The idea behind this book is what really grabs your attention and makes you want to read it--to find out more.  The characters, and how the story is told, are what keep you from ever wanting to put it down!  The novel takes place in an unspecified future time.  A second civil war has ended... a war between the pro-life and the pro-choice movements.  A compromise has been established.  Unwanted pregnancies can no longer be terminated.  However, a child's life can be terminated by his or her parents between the ages of 13 and 18.  Should a parent decide that they no longer want their child, he or she can be "unwound."  Doctors slowly "dismantle" the body, one part at a time, and each part is donated and used by someone in need.  This story centers on three characters.  Connor, after constantly getting into trouble, is being sent away by his parents to a harvest camp, where he will be unwound.  Risa, whose mother left her when she was just an infant, is a ward of the state.  She has failed to make a great impression on the board who decides her state, and so she is also being sent off to be unwound.  Lev is a tithe.  He has always known that he will be unwound.  As their tenth child, his parents are giving him up as a contribution, a sort of sacrifice for the greater good.  Lev looks forward to his unwinding and believes that he is special, a chosen one.  On one fateful day, their lives intersect, and their survival depends on each other as well as those who want to help.  But not everyone can remain "whole" when the entire world seems to be collapsing.

This is one of the most exciting books that I have read this summer!  I appreciate that, rather than being preachy, Shusterman has even avoided taking sides on the abortion issue while telling a compelling story of what happens when people are so divided that either extreme fails to see what truly is evil.  One of my favorite quotes from the novel goes...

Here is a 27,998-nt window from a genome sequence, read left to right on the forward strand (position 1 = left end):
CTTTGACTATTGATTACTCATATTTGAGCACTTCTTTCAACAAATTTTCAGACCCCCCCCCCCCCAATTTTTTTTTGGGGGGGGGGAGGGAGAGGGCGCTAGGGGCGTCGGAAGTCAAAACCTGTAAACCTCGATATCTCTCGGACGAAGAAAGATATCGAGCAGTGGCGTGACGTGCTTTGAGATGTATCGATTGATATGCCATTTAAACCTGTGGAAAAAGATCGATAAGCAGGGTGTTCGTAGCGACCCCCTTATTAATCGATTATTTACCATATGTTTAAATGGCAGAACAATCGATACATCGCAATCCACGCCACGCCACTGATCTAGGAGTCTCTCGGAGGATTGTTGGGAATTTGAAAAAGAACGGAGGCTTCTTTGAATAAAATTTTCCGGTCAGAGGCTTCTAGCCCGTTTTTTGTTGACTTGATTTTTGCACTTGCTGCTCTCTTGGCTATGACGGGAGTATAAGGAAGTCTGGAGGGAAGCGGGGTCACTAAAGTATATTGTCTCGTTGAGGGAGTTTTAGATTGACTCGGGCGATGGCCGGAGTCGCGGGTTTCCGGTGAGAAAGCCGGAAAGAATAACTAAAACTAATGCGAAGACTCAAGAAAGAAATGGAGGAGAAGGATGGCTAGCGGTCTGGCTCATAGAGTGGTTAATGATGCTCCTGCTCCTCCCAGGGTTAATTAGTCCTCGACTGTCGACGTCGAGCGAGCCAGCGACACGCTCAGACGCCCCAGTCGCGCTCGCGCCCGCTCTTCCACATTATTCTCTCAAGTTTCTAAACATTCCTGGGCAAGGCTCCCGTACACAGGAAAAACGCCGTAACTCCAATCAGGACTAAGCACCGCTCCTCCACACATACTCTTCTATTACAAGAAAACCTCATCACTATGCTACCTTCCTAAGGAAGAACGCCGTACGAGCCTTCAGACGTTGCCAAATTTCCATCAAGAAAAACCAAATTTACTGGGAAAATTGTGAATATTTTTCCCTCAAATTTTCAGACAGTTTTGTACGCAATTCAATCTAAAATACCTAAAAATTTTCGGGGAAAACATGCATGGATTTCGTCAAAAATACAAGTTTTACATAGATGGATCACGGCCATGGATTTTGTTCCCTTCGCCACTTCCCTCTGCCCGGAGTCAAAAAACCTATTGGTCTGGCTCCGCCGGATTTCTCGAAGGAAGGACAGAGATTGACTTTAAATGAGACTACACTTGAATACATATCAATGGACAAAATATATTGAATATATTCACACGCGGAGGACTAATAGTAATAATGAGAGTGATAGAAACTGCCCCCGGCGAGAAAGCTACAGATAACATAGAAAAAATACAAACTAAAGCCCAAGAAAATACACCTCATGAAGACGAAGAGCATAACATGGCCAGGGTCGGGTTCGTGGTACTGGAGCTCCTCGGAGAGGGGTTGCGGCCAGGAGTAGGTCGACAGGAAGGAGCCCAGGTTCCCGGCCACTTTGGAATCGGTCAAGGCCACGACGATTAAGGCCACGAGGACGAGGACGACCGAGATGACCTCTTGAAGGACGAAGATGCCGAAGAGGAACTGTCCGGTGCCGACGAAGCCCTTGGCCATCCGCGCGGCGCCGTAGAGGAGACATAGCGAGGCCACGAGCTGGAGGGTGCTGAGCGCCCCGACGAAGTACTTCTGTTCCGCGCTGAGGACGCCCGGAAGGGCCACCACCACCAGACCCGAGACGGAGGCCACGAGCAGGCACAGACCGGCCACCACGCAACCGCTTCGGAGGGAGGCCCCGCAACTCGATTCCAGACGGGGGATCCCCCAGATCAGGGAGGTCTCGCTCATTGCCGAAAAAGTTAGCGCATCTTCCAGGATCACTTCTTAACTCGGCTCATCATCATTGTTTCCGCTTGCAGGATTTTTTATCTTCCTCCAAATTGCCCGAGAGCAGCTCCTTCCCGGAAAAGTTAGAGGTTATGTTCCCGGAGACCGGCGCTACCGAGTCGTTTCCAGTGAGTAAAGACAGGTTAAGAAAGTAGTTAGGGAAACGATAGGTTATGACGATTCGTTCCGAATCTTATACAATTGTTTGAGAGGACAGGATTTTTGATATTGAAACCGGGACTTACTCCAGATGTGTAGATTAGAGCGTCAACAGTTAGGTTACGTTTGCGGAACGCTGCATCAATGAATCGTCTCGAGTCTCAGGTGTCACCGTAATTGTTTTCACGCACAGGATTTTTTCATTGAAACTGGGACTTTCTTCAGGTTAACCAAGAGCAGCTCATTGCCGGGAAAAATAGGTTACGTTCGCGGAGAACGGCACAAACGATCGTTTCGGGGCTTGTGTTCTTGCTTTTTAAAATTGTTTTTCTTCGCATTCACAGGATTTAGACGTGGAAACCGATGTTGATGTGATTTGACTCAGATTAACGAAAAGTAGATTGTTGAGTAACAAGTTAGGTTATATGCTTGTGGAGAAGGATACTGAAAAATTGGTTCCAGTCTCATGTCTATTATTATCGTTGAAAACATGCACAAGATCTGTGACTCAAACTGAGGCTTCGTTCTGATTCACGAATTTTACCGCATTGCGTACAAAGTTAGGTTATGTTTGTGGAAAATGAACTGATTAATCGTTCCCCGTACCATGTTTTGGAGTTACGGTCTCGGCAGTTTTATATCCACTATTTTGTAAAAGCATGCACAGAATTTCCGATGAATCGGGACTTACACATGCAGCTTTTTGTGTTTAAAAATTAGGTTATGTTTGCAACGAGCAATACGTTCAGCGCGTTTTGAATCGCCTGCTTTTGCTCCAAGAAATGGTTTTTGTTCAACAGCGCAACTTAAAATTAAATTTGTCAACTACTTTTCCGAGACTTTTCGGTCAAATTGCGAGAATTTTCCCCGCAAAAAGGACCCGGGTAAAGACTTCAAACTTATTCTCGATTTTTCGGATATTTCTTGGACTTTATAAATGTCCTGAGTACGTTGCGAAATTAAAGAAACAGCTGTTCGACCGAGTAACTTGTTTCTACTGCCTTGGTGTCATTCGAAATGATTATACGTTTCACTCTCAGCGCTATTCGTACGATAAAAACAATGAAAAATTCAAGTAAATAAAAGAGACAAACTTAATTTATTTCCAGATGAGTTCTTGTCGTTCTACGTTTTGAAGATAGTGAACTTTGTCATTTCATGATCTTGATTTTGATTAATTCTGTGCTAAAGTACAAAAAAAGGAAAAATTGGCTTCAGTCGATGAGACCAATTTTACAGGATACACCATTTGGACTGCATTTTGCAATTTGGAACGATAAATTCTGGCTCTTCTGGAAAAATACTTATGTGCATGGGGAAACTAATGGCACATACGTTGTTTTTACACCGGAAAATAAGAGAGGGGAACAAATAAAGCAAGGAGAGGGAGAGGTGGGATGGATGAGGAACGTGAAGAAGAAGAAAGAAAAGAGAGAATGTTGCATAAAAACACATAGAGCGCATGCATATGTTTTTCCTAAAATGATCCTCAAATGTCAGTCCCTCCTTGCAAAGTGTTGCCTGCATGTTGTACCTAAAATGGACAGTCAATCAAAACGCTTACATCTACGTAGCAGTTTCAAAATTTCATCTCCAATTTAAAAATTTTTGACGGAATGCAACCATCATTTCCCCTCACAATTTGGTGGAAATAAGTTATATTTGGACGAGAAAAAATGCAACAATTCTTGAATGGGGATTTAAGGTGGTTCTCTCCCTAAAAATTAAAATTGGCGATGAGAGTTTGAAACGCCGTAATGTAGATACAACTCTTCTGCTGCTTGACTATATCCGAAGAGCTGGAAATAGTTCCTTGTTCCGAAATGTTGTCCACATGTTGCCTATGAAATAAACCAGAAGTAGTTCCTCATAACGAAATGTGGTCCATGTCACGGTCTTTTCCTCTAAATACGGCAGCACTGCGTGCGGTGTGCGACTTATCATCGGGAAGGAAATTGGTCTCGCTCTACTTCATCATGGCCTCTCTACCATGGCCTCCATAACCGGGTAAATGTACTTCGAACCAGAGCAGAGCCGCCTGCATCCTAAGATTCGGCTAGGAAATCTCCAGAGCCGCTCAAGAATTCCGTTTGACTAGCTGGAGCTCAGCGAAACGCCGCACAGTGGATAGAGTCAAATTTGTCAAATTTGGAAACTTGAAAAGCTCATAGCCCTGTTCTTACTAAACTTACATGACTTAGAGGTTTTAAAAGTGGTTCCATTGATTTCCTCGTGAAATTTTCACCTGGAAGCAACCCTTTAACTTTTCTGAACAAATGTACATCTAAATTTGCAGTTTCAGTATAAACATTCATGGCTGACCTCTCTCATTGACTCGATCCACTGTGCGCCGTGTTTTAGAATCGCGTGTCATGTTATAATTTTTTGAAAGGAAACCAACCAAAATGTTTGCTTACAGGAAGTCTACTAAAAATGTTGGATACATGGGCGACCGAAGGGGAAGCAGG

"You see, a conflict always begins with an issue--a difference of opinion, an argument.  but by the time it turns into a war, the issue doesn't matter anymore, because now it's about one thing and one thing only: how much each side hates the other."
Reading this during an election year, with slandering ads on the television every five minutes, and arguments flying back and forth over social media, these words really carried some meaning.  Still, the novel tells a compelling and exciting story based on a heated issue, without getting overly political.   Mostly because you, the reader, want to know what happens to the characters more than you are interested in the political or legal outcome.  Near the end, questions arise.  Seeds of doubt and rebellion are planted, and I see the next books in the trilogy headed in a more political direction.  Still, Shusterman and his characters are dealing with the issue of unwinding, not abortion.  I see readers on both sides of the pro-life/pro-choice debate enjoying this story.  I couldn't put it down, and I'll be waiting on August 28th, for the release of its sequel, UnWholly.